The Leaders Are Always Right

April 29, 2015 by Suara Kebenaran

Category: politik

“I am very shocked at what Salleh Keruak has said about Tun Mahathir. Has he forgotten the fact that Mahathir has contributed tremendously to the development and well-being of Malaysia?”

“You need to practice and implement the fundamental Malaysian tradition, that you respect your leaders. If you have any difference of ideas, seek advice or guidance from your leaders instead of lashing out in public.”

“I’m dismayed that you have not changed for the better.”

That was what Robert Phang, the founder and chairman of the Social Care Foundation, said to Sabah Speaker Salleh Said Keruak in his Blog today.

I am currently studying the early history of Singapore over the last 200 years to understand how that tiny island-state became an economic powerhouse. It is a most interesting study because undoubtedly it was the Chinese in collaboration with the British and the Johor Royal Family that made Singapore into what it is today.

The Chinese had their own administration and laws, the British had theirs, while the Malays, too, had their separate system. In other words, 200 years ago, there were three Singapores in one.

The British part of Singapore was ruled through India. But the Colonial government in India did not put much importance in that island and left it very much to its own devices with very little financial support. So the British administrators of Singapore had to look for their own money to finance public works.

This was where the Chinese came in. The main players in Singapore were the Baba Chinese (who spoke Malay or a bastardised Hokkien-Malay that was neither Hokkien nor Malay), the Teochews and the Hokkiens. They controlled all the business activities. The main activities were trading, plantations (mostly in Johor), gambling, opium and prostitution.

The Chinese were split into three communities and each had its own leader. The Babas, because they spoke English, were closer to the British so the British appointed compradors from amongst them to manage the Baba community. The Teochews and Hokkiens had their own paramount leaders who laid down the laws and had power of life and death over their people.

In short, the British, Malays, Babas, Teochews and Hokkiens all had their own leaders and the people had to listen to their leader or face death. Chinese girls aged 11-13 were bought (yes, bought) in China and then brought to Singapore to work the brothels owned by the various clan kongsis. They also traded in opium (grown in Singapore, Johor and Batavia), which was not only exported to China on British ships but was also a form of salary for the Chinese plantation workers. Yes, the plantation workers were paid in opium, not cash. The prostitutes were not paid anything, of course, because they had been purchased as slaves.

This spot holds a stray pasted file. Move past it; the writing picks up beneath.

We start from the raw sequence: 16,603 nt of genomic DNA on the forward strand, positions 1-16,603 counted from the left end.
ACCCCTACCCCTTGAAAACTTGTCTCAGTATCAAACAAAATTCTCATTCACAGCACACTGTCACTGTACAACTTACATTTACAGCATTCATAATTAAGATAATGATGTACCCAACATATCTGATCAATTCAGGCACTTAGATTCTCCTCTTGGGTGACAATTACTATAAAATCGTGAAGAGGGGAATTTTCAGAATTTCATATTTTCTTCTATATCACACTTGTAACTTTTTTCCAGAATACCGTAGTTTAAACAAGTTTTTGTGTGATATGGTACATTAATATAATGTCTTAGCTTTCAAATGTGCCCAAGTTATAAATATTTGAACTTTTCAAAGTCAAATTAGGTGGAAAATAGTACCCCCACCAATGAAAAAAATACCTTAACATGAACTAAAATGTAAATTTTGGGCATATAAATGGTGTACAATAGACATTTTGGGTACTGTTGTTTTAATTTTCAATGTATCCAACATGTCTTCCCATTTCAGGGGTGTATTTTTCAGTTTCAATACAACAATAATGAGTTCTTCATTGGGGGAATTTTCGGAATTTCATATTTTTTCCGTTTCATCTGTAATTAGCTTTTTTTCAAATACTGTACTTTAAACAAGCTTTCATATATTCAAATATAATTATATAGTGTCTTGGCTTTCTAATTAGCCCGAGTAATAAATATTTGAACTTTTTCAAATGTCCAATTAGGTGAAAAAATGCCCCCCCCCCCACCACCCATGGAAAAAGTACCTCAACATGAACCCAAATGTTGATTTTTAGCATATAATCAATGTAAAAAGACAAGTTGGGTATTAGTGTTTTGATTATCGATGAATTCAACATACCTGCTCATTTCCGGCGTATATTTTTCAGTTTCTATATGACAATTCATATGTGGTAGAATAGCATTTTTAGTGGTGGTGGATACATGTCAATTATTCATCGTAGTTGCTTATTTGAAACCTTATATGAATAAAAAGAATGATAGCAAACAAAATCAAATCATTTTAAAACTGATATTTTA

The Chinese then paid tax to the British, who used this income to develop Singapore. And when China tried to stop the British from bringing opium into China, the British declared war on China and took Hong Kong by force and turned it into a British colony. In fact, the British ships that attacked China came from Singapore.

So the Chinese in Singapore, who had come from China just a decade or two before that, were very much involved in the opium trade in China. They financed the British through taxes on opium, prostitution and plantations to not only develop and run Singapore but to wage war against China as well, a very important market for opium, plus a very important source for girls aged 11-13 to restock the brothels in Singapore.

You see, these girls started work between 11-13 but in just a couple of years many died due to suicide, opium and diseases. Almost all the girls had the pox and would die in just a few years. Those that ran away were hunted down and killed. The Malays and British did not interfere. And the leaders decided what happens and anyone who questions their leaders or even dares to raise his face and look the leader in the eye would be executed.

You needed to look down to the ground when you addressed your leader and you prostrated on your hands and knees in front of your leader to demonstrate reverence and loyalty.

This was probably what the Chinese would have said 200 years ago:

“I am very shocked at what Zeng has said about Baba Tan. Has he forgotten the fact that Baba Tan has contributed tremendously to the development and well-being of Singapore?”

“You need to practice and implement the fundamental Chinese tradition, that you respect your leaders. If you have any difference of ideas, seek advice or guidance from your leaders instead of lashing out in public.”

“I’m dismayed that you have not changed for the better.”

I suppose Robert Phang would have fit in wonderfully to old Singapore. This was Singapore and Chinese culture of 200 years ago. You never raised your face or looked your leader in the eye. You do not question or contradict your leader. If you do so you die

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